ENSAE Paris - École d'ingénieurs pour l'économie, la data science, la finance et l'actuariat

Econometrics 1

Teacher

LAPENTA Elia

Department: Economics

Objective

The purpose of this course is to study linear regressions and to introduce the notion of causality in the social sciences. It shows how and under which conditions causal parameters can be identified and estimated from random samples. The separate issue of prediction will also be addressed. Particular emphasis is placed on the method of least squares, with ordinary least squares and two-stage least squares estimators.
 
Key Learning Outcomes: Upon completion of the course, the student will be able to:
 
- Know the basic properties of OLS. 
- Make predictions from OLS; select a model that provides a "good" prediction.
- Know the asymptotic properties of the OLS estimator, construct hypothesis tests and confidence intervals from this estimator;
- Understand under which conditions the OLS estimator identifies a causal effect.
- Recognize a situation of endogeneity and use, via the two-stage least squares estimator, an instrumental variable chosen appropriately. Correctly interpret the corresponding causal effect in the case of instrumental and binary "treatment" (LATE).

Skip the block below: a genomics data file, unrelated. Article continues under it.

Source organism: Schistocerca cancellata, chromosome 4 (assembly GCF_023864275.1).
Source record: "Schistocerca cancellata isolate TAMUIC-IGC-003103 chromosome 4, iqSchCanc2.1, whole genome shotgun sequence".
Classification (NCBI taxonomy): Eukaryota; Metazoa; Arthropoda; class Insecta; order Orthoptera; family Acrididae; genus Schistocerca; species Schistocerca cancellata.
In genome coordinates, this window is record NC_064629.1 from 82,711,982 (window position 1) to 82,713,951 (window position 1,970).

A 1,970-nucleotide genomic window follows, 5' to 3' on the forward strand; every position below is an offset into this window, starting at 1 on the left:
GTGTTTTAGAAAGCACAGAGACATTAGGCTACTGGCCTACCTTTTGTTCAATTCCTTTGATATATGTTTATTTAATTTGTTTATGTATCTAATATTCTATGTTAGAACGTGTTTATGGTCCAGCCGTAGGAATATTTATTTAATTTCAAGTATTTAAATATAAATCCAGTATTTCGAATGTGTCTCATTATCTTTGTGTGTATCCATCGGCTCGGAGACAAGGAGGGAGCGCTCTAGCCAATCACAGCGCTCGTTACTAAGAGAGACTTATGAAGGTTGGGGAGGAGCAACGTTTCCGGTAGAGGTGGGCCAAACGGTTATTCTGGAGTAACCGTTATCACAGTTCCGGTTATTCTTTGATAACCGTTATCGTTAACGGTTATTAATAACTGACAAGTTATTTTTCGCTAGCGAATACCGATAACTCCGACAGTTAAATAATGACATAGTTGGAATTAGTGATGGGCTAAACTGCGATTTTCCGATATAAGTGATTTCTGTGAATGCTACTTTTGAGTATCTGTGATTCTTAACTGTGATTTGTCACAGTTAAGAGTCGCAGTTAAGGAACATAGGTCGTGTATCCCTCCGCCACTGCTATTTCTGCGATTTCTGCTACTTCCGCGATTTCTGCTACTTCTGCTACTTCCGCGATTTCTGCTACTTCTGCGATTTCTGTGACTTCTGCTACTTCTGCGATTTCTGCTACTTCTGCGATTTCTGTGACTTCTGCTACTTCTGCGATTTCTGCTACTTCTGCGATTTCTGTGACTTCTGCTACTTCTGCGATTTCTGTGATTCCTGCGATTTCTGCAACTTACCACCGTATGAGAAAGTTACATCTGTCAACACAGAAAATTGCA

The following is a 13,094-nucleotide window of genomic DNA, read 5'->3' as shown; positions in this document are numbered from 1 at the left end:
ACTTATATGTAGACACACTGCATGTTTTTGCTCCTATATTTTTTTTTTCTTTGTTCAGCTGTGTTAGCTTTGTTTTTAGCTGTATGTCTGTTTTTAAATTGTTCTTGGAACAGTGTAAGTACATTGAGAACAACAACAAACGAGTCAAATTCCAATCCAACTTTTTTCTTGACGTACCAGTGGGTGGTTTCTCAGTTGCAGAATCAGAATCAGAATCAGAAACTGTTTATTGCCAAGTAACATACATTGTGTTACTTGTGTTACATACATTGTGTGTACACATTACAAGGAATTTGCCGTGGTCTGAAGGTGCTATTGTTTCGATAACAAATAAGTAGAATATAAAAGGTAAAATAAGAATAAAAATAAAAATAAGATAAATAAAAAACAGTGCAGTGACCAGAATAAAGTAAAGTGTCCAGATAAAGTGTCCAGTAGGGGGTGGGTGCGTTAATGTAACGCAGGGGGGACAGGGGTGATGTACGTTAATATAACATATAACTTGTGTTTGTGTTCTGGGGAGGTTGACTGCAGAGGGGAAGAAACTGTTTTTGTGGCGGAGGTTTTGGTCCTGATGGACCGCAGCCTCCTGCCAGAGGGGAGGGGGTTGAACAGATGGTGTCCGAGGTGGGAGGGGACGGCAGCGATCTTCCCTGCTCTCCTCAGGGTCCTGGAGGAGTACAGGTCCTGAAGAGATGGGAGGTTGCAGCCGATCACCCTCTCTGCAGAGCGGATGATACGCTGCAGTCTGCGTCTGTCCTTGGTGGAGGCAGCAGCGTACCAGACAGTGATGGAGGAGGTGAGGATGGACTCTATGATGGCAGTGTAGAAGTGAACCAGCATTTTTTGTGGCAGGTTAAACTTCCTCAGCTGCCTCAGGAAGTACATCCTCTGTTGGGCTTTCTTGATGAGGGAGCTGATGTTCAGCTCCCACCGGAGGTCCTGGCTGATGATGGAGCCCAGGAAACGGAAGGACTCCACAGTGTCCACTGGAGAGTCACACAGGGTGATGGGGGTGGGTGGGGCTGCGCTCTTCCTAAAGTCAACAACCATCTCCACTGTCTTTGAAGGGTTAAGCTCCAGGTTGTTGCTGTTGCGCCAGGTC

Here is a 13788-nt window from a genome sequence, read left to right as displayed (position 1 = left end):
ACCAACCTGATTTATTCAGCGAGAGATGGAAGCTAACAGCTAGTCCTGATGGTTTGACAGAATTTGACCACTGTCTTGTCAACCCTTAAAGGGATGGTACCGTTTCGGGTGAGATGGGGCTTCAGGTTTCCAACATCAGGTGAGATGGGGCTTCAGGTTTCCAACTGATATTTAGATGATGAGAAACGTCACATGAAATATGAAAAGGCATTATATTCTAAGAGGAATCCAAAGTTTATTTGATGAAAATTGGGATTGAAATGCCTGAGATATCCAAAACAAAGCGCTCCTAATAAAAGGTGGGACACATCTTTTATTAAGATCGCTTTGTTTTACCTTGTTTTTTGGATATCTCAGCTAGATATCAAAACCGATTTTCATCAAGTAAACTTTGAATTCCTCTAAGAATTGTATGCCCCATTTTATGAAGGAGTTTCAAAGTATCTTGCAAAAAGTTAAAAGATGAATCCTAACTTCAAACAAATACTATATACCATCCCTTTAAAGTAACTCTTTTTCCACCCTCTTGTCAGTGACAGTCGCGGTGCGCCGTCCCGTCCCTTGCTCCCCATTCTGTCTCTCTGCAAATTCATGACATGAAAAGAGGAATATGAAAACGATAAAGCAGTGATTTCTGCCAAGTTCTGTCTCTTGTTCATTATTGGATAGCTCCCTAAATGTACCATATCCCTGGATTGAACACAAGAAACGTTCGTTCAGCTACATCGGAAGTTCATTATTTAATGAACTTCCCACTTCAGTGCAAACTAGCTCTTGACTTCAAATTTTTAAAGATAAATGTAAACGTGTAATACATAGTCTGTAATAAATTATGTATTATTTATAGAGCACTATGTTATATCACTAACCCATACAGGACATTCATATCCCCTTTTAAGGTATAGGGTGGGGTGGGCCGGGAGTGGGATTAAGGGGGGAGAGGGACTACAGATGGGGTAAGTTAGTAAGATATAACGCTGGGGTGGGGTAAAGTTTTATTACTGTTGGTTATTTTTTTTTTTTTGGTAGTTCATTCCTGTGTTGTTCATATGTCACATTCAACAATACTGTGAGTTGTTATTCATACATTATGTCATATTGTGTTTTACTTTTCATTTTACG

- Use the difference-in-differences method and the first differences estimator with panel data.
- Conduct a complete econometric analysis with real data in STATA (specification, choice of estimation method, tests, etc.) and interpret the results.
 
Evaluation method:
Continuous assessment (including the mid-term exam) (1/3), final exam (2/3).

Planning

1. The fundamentals of linear regressions: definition of OLS, finite distance properties, quality of regressions, convergence of OLS, interpretation of theoretical regressions.
2. Precision in linear regressions: asymptotic properties of OLS, precision of OLS and predictions, choice of regressors, tests and confidence intervals. 
3. Relationship between linear regressions and causality: Rubin's causal model, selection bias, causal models and linear regressions.
4. Instrumental variables: motivation in randomized experiments, generalization to linear models, two-stage least squares estimator, inference.
5. Repeated cross-section and panel data: differences of differences, first differences estimator in panel data.

References

Angrist, J. D., et Pischke, J. S. (2008). Mostly Harmless Econometrics: An Empiricist's Companion. Princeton university press. 
Wooldridge, J. M. Introductory Econometrics.  Thomson South-Western (2003).
Wooldridge, J. M. (2010). Econometric Analysis of Cross Section and Panel Data. MIT press.